Crispy leaves crunching underfoot, cosily lit cafes beckoning us inside, scarf weather: Melbourne in autumn has a distinctive charm.
Sometimes the best mini-break you can take is a short flight to a city you’re usually too busy to get to. And with Melbourne forever one for embracing the cooler months, we’ve designed a two-day southern “escape” to prompt a sense of curiosity and flânerie.
Maximise your stay with a Friday night check-in at W Melbourne, your nucleus for the weekend. This new addition to Melbourne’s hotel scene sets a decadent mood for your city sojourn.
There are 294 luxurious rooms, including 175-square-metre suite (it’s called the ‘Extreme Wow Suite’ for a reason) with an expansive balcony overlooking the Yarra. Stop by the 14th floor for a dip in the indoor pool, where the ceiling is gold-tinted and there’s poolside bar. Or fill the bath in your marble bathroom and swan about in a robe while making the most of the in-room bar. (This is no standard minibar either – it’s equipped with cocktail-mixing equipment, local craft spirits and all the trimmings.)
The hotel is home to four restaurants and bars, including Lollo, a day-to-night diner with Coda and Tonka executive chef Adam D’Sylva at the helm. Lollo and cocktail lounge Curious are open now, and Japanese restaurant Warabi and cafe-bar Culprit are due to open in May.
Dukes Coffee Roasters
Rise late before decamping on foot to Dukes Coffee Roasters for your morning coffee. This Flinders Lane spot ethically sources its beans from farms and small cooperatives in Guatemala, Ethiopia, Colombia, Costa Rica and El Salvador.
Cross your fingers for a spot at the bar. It might be petite, but this cosily lit, wood-clad enclave is a lovely place to linger with a hot brew and a pastry on a Saturday, when the coffee-seeking crowds are a little more leisurely.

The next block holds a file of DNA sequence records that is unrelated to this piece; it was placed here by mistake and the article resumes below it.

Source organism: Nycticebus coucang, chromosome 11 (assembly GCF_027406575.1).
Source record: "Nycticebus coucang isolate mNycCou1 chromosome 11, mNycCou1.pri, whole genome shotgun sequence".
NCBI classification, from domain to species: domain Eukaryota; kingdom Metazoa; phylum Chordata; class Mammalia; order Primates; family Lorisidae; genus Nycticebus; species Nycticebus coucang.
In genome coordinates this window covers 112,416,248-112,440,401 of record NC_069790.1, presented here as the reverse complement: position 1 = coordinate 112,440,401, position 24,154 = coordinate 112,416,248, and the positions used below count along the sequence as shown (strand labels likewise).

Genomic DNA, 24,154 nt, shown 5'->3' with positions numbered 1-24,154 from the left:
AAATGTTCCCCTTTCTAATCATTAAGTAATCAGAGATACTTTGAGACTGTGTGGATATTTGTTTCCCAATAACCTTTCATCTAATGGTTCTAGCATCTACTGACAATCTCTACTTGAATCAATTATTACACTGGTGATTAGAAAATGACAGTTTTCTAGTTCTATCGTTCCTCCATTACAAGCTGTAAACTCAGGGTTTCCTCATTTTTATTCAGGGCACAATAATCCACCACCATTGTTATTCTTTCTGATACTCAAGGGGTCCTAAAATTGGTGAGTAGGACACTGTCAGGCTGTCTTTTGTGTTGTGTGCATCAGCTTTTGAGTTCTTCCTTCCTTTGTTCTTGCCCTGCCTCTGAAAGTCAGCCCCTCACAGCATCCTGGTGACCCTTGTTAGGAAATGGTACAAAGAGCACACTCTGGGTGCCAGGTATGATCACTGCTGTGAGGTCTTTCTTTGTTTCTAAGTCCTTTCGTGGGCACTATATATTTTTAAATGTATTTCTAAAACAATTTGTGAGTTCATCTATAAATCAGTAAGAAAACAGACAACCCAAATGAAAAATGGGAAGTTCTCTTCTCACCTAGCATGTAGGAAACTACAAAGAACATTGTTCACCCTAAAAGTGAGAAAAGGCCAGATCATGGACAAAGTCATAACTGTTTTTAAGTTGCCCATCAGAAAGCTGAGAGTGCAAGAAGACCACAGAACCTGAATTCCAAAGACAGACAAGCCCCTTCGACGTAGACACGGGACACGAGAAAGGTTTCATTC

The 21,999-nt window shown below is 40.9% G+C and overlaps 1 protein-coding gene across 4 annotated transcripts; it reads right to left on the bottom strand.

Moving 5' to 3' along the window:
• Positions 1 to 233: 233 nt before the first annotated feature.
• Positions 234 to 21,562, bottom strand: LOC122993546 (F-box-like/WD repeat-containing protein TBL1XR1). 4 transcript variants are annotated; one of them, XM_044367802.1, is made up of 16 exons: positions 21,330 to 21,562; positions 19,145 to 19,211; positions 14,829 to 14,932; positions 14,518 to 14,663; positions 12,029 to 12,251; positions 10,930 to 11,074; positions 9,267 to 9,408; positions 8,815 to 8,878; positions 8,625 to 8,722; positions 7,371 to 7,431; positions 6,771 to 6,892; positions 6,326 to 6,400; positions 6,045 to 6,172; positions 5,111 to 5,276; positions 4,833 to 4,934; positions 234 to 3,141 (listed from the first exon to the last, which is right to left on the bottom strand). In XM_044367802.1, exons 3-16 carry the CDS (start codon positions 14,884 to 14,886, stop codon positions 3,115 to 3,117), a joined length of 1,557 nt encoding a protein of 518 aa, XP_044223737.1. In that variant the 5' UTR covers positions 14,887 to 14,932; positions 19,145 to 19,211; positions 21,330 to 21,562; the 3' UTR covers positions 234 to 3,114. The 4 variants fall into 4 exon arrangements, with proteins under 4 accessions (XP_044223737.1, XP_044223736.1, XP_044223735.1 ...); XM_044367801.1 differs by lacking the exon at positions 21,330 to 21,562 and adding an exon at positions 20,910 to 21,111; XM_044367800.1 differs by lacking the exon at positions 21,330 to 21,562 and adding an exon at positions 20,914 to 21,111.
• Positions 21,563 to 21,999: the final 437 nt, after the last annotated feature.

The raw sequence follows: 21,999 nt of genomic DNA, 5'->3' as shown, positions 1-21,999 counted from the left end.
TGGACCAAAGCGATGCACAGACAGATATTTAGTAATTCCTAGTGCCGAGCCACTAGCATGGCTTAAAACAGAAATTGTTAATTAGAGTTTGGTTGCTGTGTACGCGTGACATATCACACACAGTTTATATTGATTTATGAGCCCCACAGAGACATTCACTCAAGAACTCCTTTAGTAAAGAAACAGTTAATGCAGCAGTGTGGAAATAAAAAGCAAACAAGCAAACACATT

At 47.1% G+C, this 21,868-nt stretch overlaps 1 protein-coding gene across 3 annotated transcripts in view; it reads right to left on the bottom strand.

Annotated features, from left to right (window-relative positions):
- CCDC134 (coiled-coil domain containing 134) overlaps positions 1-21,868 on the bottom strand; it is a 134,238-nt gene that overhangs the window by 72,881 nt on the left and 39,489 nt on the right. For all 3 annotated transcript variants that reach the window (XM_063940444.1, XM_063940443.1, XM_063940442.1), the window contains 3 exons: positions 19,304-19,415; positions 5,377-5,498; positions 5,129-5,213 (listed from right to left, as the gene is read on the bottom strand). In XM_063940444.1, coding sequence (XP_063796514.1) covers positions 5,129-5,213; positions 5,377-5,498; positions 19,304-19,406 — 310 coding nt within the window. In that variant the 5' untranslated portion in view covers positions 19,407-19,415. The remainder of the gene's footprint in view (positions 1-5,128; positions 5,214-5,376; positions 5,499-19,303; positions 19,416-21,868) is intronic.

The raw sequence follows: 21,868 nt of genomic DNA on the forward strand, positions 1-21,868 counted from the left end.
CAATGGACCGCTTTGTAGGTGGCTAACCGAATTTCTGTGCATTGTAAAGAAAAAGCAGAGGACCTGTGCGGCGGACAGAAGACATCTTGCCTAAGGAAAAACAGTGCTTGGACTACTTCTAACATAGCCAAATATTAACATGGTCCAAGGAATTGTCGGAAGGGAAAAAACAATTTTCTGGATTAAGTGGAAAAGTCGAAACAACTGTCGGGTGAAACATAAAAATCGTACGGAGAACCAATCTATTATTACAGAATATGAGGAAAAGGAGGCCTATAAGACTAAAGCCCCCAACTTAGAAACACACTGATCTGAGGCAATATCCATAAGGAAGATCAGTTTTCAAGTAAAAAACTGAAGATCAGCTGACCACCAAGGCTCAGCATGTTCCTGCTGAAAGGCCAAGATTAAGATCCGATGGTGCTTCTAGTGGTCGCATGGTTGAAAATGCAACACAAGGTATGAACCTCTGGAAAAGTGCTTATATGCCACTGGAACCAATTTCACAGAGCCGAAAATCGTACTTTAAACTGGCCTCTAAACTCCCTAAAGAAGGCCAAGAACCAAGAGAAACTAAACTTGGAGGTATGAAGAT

Next, head to the Immigration Museum on Flinders Street for two exhibitions that prompt self-reflection and reveal the stories of others. Melbourne-based South Sudanese artist Atong Atem’s To Be Real explores identity – and the ways we construct stories to understand ourselves and our surroundings – through photography.
And Becoming You: An Incomplete Guide plunges viewers into the awkward, uncomfortable space between childhood and adulthood, sharing 71 coming-of-age stories from a multitude of perspectives and experiences.
Sidle back to the hotel for a few drinks before dinner. A secret laneway entrance off Market Street will lead you down to W Melbourne’s Curious, where there’s an extensive cocktail menu to contemplate. Refuel with the bar’s signature ‘A Curious Ristretto’, which nods to Melbourne’s coffee culture and is topped with a beeswax-sealed bubble of nutmeg smoke that pops upon first sip. The wine list is lengthy; local craft booze dominates the spirits list; and there are a handful of tasty snacks, including oysters and charcuterie, to tame burgeoning appetites.
Gimlet at Cavendish House
Whether you’re playing fine-dining-tourist or simply curious to find out what all the fuss about Andrew McConnell is, get dinner at Gimlet. The Melbourne chef’s newest establishment exemplifies old-world glamour, with an elegant dining room bringing to mind the grand hotels of New York, and a menu that’s decidedly European, but expressed via local produce. Try the kingfish crudo with bottarga, the Lyonnaise salad, or the peppered porterhouse with leeks and lovage (a celery-like herb common in French kitchen gardens).
There’s also a caviar service and a roving cheese trolley. The kitchen switches to a supper menu at 10pm, so you can linger in the intimate booths while the plates keep coming. Must-get: the venue’s namesake drink, a Gimlet blending gin, Moscato, citrus and Geraldton wax.
Savour a sleep-in on your last morning at the hotel before popping down to Lollo for a croque monsieur, then over to the NGV on St Kilda Road.
The gallery has brought together more than 100 artists and designers from more than 30 countries for its colossal second NGV Triennial. This stirring combination of major new commissions and recent works grants viewers insight into people, cultures and places all over the world (which is extra-special given current geographic limitations). International artists – such as American sculptor Jeff Koons and French photographer and street artist JR – are on display alongside local up-and-comers, in a layout you can – and should – lose hours in.
This article is produced by Broadsheet in partnership with Marriott.